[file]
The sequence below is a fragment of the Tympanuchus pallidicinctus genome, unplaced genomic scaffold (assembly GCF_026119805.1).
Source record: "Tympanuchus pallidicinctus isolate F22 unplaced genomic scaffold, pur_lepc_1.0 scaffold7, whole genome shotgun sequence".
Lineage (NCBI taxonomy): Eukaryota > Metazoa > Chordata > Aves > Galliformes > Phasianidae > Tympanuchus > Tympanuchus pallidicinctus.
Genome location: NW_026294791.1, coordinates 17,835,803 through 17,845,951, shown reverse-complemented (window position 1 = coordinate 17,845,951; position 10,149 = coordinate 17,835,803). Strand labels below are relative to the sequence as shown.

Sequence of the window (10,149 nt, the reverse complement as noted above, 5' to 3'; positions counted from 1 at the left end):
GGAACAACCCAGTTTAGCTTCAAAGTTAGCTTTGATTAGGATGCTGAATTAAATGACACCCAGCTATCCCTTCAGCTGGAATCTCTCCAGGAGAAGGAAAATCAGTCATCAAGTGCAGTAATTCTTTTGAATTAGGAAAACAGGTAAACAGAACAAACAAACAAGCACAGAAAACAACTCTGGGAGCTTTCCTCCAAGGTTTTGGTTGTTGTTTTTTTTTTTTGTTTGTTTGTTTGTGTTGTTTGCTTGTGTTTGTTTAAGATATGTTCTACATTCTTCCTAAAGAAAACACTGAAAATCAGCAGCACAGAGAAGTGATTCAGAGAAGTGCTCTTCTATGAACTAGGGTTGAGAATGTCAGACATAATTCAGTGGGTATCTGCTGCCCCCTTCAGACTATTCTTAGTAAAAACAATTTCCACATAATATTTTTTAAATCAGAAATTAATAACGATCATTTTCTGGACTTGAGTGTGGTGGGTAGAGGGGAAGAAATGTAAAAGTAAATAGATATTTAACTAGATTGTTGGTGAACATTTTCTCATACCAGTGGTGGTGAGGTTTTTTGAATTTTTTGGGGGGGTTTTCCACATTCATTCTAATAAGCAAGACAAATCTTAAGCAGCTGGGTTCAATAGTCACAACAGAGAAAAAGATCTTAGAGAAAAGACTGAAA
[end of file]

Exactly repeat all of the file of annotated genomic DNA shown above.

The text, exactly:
The sequence below is a fragment of the Tympanuchus pallidicinctus genome, unplaced genomic scaffold (assembly GCF_026119805.1).
Source record: "Tympanuchus pallidicinctus isolate F22 unplaced genomic scaffold, pur_lepc_1.0 scaffold7, whole genome shotgun sequence".
Lineage (NCBI taxonomy): Eukaryota > Metazoa > Chordata > Aves > Galliformes > Phasianidae > Tympanuchus > Tympanuchus pallidicinctus.
Genome location: NW_026294791.1, coordinates 17,835,803 through 17,845,951, shown reverse-complemented (window position 1 = coordinate 17,845,951; position 10,149 = coordinate 17,835,803). Strand labels below are relative to the sequence as shown.

Sequence of the window (10,149 nt, the reverse complement as noted above, 5' to 3'; positions counted from 1 at the left end):
GGAACAACCCAGTTTAGCTTCAAAGTTAGCTTTGATTAGGATGCTGAATTAAATGACACCCAGCTATCCCTTCAGCTGGAATCTCTCCAGGAGAAGGAAAATCAGTCATCAAGTGCAGTAATTCTTTTGAATTAGGAAAACAGGTAAACAGAACAAACAAACAAGCACAGAAAACAACTCTGGGAGCTTTCCTCCAAGGTTTTGGTTGTTGTTTTTTTTTTTTGTTTGTTTGTTTGTGTTGTTTGCTTGTGTTTGTTTAAGATATGTTCTACATTCTTCCTAAAGAAAACACTGAAAATCAGCAGCACAGAGAAGTGATTCAGAGAAGTGCTCTTCTATGAACTAGGGTTGAGAATGTCAGACATAATTCAGTGGGTATCTGCTGCCCCCTTCAGACTATTCTTAGTAAAAACAATTTCCACATAATATTTTTTAAATCAGAAATTAATAACGATCATTTTCTGGACTTGAGTGTGGTGGGTAGAGGGGAAGAAATGTAAAAGTAAATAGATATTTAACTAGATTGTTGGTGAACATTTTCTCATACCAGTGGTGGTGAGGTTTTTTGAATTTTTTGGGGGGGTTTTCCACATTCATTCTAATAAGCAAGACAAATCTTAAGCAGCTGGGTTCAATAGTCACAACAGAGAAAAAGATCTTAGAGAAAAGACTGAAA